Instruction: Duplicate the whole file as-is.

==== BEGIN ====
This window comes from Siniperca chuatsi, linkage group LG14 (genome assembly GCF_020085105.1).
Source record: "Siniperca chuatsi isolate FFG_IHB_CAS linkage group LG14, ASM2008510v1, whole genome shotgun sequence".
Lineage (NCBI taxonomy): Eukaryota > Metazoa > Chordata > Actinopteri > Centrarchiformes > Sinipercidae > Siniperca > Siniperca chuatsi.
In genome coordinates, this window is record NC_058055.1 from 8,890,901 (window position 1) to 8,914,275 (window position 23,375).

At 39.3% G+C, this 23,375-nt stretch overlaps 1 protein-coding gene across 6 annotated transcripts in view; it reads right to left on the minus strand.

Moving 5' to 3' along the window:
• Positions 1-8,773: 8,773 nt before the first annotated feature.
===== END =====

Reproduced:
This window comes from Siniperca chuatsi, linkage group LG14 (genome assembly GCF_020085105.1).
Source record: "Siniperca chuatsi isolate FFG_IHB_CAS linkage group LG14, ASM2008510v1, whole genome shotgun sequence".
Lineage (NCBI taxonomy): Eukaryota > Metazoa > Chordata > Actinopteri > Centrarchiformes > Sinipercidae > Siniperca > Siniperca chuatsi.
In genome coordinates, this window is record NC_058055.1 from 8,890,901 (window position 1) to 8,914,275 (window position 23,375).

At 39.3% G+C, this 23,375-nt stretch overlaps 1 protein-coding gene across 6 annotated transcripts in view; it reads right to left on the minus strand.

Moving 5' to 3' along the window:
• Positions 1-8,773: 8,773 nt before the first annotated feature.